Fraud, Ponzi Schemes and Terror Financing: A Story About Banking In Nigeria

Entry type: Single project

Country/area: Nigeria

Publishing organisation: West Africa Weekly

Organisation size: Small

Publication date: 2022-08-06

Language: English

Authors: David Hundeyin


David is a writer, investigative journalist and broadcaster whose work has appeared on CNN, The Africa Report, Al Jazeera and The Washington Post. His investigative journalism newsletter, _West_ _Africa_ _Weekly_, goes out to over 43,000 subscribers.

In 2018, he was nominated by the US State Department for the 2019 Edward Murrow program for journalists under the International Visitors Leadership Program (IVLP). He won the 2020 People Journalism Prize for Africa and the GRC Anti-FinCrime Reporter of the Year award in both 2021 and 2022.

Project description:

A thorough teardown of the Nigerian banking system’s systemic problems ranging from nonexistent customer data protection to in-house fraud, money laundering, cooperation with organised crime networks and total disregard for KYC, AML and CFT regulations, enabling widespread customer losses and millions of dollars of terror finance inflows to a country already riven with terrorism and economic instability.

Impact reached:

While the political will to tackle the potential problem of terror financing remains all but nonexistent under the present administration in Nigeria, the story did spark a subsequent investigation into UBA bank by the National Data Protection Bureau (NDPB) which remains ongoing.

The firestorm of negative online publicity in the wake of the article’s publication also forced a number of banks to make hurried (temporary) efforts to walk back some of their aggressive/unethical customer acquisition practices such as unsanctioned account openings.

Techniques/technologies used:

The Nigerian Inter Bank Settlement System (NIBSS) database came in handy as a tool for verifying some of the account information obtained from whistleblowers as well as court records. Using the same process outlined in my other entry, I was able to verify the ownership details of accounts held by illegal loan sharks and a corporate entity linked to a ponzi scheme.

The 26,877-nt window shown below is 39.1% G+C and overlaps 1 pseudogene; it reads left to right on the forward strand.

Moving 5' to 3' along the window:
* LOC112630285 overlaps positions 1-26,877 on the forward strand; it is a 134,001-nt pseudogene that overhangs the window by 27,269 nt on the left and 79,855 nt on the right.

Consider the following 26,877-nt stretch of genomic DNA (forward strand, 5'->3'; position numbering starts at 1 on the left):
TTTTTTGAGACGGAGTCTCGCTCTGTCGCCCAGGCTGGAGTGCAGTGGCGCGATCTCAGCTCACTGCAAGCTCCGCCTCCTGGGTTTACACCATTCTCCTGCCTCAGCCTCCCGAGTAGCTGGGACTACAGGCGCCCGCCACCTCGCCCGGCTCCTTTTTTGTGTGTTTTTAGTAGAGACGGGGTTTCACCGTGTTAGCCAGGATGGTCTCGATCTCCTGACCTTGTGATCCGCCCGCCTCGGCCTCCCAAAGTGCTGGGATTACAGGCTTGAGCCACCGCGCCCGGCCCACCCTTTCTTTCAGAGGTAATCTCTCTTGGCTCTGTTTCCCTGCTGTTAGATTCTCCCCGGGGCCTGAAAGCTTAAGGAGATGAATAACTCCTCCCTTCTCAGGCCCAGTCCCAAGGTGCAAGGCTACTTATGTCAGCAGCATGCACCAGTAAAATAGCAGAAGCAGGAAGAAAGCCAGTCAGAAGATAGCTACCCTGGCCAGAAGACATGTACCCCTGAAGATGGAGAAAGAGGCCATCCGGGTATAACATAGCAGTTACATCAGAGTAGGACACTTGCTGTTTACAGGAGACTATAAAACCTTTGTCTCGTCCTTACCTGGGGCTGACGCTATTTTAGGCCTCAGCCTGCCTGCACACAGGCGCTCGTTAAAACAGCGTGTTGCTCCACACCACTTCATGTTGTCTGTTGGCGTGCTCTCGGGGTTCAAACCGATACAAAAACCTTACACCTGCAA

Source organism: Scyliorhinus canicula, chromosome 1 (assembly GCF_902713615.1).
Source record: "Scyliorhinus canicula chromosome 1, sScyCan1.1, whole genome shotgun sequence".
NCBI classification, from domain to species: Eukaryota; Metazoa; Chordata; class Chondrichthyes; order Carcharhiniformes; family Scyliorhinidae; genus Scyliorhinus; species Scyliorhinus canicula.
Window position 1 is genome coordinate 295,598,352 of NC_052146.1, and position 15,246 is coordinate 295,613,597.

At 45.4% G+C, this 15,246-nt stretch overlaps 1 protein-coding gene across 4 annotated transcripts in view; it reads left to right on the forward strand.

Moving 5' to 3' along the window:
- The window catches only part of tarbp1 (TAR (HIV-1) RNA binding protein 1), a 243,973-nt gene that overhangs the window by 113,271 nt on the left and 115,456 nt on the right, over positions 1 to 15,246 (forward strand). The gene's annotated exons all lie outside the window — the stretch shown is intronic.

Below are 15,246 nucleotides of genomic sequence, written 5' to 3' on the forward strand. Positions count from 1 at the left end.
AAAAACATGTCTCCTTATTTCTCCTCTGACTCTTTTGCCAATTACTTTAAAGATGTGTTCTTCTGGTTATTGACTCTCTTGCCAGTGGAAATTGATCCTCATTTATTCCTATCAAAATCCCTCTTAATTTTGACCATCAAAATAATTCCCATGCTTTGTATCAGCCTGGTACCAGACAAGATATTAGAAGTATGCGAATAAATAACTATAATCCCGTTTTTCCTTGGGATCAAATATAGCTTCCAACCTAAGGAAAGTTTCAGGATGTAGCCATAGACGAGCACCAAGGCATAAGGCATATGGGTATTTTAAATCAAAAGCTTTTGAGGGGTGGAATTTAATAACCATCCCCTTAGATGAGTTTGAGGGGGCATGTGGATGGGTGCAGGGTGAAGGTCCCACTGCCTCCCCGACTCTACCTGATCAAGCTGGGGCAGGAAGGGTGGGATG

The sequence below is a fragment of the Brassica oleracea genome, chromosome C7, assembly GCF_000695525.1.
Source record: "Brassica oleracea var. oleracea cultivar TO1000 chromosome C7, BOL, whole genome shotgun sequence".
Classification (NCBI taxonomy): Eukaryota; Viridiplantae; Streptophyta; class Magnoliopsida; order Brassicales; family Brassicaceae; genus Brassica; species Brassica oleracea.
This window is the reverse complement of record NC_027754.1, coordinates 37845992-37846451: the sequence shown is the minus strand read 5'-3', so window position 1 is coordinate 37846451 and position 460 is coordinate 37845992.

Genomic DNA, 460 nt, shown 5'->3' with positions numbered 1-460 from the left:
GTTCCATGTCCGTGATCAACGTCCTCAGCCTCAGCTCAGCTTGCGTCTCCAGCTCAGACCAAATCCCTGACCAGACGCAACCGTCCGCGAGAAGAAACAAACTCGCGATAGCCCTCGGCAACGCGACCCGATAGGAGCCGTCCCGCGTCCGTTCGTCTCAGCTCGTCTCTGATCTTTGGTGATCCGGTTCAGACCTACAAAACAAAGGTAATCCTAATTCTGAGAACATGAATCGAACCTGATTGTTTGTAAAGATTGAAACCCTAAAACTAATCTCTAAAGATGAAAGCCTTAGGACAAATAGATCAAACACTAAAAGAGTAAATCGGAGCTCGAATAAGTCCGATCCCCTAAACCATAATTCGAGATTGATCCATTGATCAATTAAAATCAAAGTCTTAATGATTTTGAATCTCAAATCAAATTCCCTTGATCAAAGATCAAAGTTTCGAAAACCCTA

In piecing together the terror-financing segment of the story, I made extensive use of Microsoft Excel and an online solution for very large CSV datasets called Quickbase. Using Quickbase, I was able to very quickly parse the huge data file passed across to me by the MEForum, and establish that just under $12 million in dodgy transfers came into Nigeria via a shadowy charity with no corporate or financial registration – which is supposed to be impossible.

Quickbase also provided an easy-to-understand data presentation interface, and some of the screen grabs included in the story are from the Quickbase interface. Excel on the other hand, allowed me to drill into the data at a deeper granular level to establish for example, the exact number of times that a suspicious transaction description was used across the entire dataset.

Context about the project:

Ever since publishing a series of stories about terror financiers and apologists in high places in Nigeria, I have been a marked man. This is part of the reason why I live in exile. This story was an extension of the body of work I have accumulated that shows proof of high level collaboration with terrorists within Nigeria’s government.


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